Divine collectibles

It has a simple architecture and an unassuming presence — yet the Sri Venkateswara Museum in Tirumala, Andhra Pradesh, is an extraordinary institution.

Even though I have visited some of the world’s greatest museums, this S V Museum struck me as having several unique features.

One, its location — beside the world’s most-visited temple —that of Lord Venkateswara —- and in the world’s second-most visited pilgrim destination. The four-floor museum is run by Tirumala Tirupati Devasthanams (TTD).

Second is the source of the museum exhibits — most are offerings by pilgrims to the presiding deity of the temple, Sri Venkateswara!

Currently, around 2,500 items are showcased in SV Museum. These are displayed in eight galleries – namely, bronze objects; wood art; stone sculptures; pooja items; musical instruments; biodiversity of Tirumala; pictures; and inscriptions. The last three are receiving finishing touches and will be opened by year-end. The museum has several hundred items in storage.

Most of the exhibits have been sourced from the hundi. Many know that the Tirumala Temple hundi receives not only cash but also gold and silver ornaments. Few, however, know that devotees also drop into the hundi, antique objects like palm-leaf manuscripts, bronze items, pens, mirrors, statuettes, combs, miniature cars and more. In fact, almost all coins displayed here are from the hundi including a Roman coin (1st century AD) dropped into the hundi by an unknown devotee.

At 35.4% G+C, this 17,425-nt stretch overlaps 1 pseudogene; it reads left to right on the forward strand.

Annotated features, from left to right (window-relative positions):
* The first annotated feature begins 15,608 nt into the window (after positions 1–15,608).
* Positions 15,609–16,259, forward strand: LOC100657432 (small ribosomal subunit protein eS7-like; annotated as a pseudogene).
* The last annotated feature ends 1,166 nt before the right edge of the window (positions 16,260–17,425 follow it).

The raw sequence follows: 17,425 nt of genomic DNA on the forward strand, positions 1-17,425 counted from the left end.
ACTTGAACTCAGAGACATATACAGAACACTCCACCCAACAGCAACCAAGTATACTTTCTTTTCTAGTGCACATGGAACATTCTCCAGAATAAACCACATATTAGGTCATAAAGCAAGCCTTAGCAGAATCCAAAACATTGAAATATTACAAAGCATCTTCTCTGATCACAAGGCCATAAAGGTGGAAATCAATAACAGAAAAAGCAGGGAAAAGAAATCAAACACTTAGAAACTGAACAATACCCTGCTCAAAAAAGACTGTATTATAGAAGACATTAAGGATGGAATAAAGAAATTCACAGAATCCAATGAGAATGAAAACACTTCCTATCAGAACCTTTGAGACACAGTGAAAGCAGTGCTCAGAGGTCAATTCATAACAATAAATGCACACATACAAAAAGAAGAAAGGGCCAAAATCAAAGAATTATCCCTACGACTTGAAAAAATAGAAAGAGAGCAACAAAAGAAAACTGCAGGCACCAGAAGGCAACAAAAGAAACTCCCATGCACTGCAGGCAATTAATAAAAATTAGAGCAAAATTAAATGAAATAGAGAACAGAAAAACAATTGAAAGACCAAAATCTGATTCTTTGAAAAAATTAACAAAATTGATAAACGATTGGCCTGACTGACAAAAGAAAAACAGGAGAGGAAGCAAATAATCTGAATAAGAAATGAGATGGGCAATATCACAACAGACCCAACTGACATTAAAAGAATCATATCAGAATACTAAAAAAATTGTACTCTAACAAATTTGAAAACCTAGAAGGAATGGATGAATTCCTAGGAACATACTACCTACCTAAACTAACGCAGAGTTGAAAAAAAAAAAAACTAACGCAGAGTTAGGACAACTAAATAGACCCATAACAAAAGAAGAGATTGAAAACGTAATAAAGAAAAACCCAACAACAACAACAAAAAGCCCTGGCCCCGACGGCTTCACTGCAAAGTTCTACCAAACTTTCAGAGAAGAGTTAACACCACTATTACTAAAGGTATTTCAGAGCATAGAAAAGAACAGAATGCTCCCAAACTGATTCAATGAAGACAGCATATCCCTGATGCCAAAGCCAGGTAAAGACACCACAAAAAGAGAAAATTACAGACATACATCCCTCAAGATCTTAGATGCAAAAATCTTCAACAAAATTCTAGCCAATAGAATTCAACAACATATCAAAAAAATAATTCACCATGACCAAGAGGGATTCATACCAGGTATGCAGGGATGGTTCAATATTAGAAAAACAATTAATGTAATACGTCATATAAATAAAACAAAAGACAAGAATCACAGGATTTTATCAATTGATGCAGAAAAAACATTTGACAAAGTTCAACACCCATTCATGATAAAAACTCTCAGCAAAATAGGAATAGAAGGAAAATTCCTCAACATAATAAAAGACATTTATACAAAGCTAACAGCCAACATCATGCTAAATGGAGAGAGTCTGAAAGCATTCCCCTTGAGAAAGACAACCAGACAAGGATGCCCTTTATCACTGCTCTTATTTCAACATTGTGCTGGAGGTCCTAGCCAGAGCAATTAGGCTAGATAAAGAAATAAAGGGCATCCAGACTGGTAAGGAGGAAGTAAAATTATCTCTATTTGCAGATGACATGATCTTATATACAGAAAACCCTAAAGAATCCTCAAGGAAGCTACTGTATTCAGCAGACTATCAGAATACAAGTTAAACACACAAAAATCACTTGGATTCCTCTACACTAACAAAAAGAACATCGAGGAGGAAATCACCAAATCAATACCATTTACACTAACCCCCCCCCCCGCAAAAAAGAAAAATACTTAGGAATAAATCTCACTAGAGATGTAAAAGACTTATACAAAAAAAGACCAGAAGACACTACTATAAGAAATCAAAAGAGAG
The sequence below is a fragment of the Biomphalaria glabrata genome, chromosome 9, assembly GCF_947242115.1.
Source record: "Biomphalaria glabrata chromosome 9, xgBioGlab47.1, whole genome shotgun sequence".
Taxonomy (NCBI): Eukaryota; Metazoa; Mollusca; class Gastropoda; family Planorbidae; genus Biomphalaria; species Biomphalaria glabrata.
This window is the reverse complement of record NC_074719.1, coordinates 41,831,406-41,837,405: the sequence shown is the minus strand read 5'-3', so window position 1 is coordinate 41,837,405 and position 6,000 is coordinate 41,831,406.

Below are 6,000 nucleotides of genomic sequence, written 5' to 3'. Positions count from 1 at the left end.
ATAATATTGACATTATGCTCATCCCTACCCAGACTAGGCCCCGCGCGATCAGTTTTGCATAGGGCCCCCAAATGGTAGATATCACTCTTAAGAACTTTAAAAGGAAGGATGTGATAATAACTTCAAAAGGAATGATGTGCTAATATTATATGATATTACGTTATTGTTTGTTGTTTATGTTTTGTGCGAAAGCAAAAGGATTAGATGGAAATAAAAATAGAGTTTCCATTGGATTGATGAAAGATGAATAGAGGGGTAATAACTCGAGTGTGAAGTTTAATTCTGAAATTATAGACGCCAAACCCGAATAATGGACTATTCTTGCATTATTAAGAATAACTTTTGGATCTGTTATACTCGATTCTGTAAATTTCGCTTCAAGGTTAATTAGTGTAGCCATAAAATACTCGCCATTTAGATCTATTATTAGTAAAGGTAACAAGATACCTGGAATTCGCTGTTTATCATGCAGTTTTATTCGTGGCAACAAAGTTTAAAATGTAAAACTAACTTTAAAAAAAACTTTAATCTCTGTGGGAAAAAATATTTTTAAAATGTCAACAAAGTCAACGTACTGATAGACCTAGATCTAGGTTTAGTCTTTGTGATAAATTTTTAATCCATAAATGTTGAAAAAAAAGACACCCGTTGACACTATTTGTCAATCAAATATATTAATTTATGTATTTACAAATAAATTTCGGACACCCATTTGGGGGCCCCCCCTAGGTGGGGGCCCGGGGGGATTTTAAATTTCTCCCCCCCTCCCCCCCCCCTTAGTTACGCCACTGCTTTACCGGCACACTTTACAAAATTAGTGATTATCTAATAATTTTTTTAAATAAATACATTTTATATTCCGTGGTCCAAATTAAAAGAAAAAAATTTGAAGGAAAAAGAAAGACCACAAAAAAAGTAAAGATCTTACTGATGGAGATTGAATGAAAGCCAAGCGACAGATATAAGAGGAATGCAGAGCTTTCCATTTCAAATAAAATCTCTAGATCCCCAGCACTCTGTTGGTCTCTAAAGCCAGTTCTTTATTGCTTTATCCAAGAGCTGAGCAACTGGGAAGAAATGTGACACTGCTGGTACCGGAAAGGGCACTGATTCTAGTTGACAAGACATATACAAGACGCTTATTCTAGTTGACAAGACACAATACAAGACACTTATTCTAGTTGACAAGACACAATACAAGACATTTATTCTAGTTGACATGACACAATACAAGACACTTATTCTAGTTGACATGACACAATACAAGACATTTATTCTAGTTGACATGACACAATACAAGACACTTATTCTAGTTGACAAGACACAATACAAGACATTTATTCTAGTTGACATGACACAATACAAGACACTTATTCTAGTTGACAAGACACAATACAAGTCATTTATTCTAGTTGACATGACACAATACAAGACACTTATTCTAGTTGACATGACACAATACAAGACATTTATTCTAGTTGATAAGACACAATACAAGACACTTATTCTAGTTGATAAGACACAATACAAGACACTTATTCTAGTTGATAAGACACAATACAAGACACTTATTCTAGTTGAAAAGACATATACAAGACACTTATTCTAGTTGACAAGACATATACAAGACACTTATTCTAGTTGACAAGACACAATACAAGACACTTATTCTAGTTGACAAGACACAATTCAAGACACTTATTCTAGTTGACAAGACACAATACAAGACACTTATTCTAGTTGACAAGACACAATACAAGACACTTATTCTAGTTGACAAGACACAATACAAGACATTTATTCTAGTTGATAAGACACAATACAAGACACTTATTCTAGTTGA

Other offerings are not so anonymous. Many devotees directly come and hand over items at the Museum or TTD offices. Recently, around 20 Bapu paintings were handed over by his son. Decades earlier, Challapilla Venkata Sastry of the famous literary duo, Tirupathi Venkata Kavulu, gave away his pen, reading glasses, and awards like plaques.

Temple authorities said that “over the 2,000 years that the temple has been in existence, many kanukalu have been given to Lord Venkateswara by nobles, commoners and kings including Sri Krishnadevaraya (16th century). Some of these had been placed at the feet of the idol.

PV Ranganayakulu, Director, SV Museum, explains: “TTD classifies all objects received through the hundi and offers the historical objects to the museum. I select the most interesting and valuable items from the point of view of a museum collection. Not all can be displayed in the condition received. We have to first apply scientific cleaning and preservation methods.”

Another source of exhibits — the Tirumala temple uses several items in worship and some old items are handed over to the museum. These include lamps, umbrellas, vahanams, etc.

Then there are objects found in excavations or discovered in and around Tirupati.

A prime example are the 2,800 copper plates inscribed with the great composer Annamacharya’s lyrics, from over four centuries ago. As a music lover, this and the Musical Instruments Gallery are my favourites.

We saw ‘Dasavataram’ paintings by Pilaka Lakshminarasimha Murthy used in the Telugu film classic Seetha Kalyanam; 8th century stone sculpture of Srinivasa; a 16th century Dhupa ghanta gifted by Krishnadevaraya; an ivory palanquin gifted by Mysore Maharaja, etc. A recent addition is a wooden replica of the deity as seen during Netra Darshanam.

I discovered another unusual museum feature; two meditation halls. There was no one inside when I looked but the peek revealed soft lighting and the repetitive chant of Om in the background.

Many devotees are eager to gift to the museum. “However, not all objects can be showcased,” says Ranganayakulu. “We have to screen them for quality, antiquity, relevance to the museum and other criteria.”

There is also a library with books on religion, history, heritage, temple arts and architecture.

The entry-free museum receives around 2,000 to 4,000 visitors on weekdays; and over 5,000 on holidays and special events.

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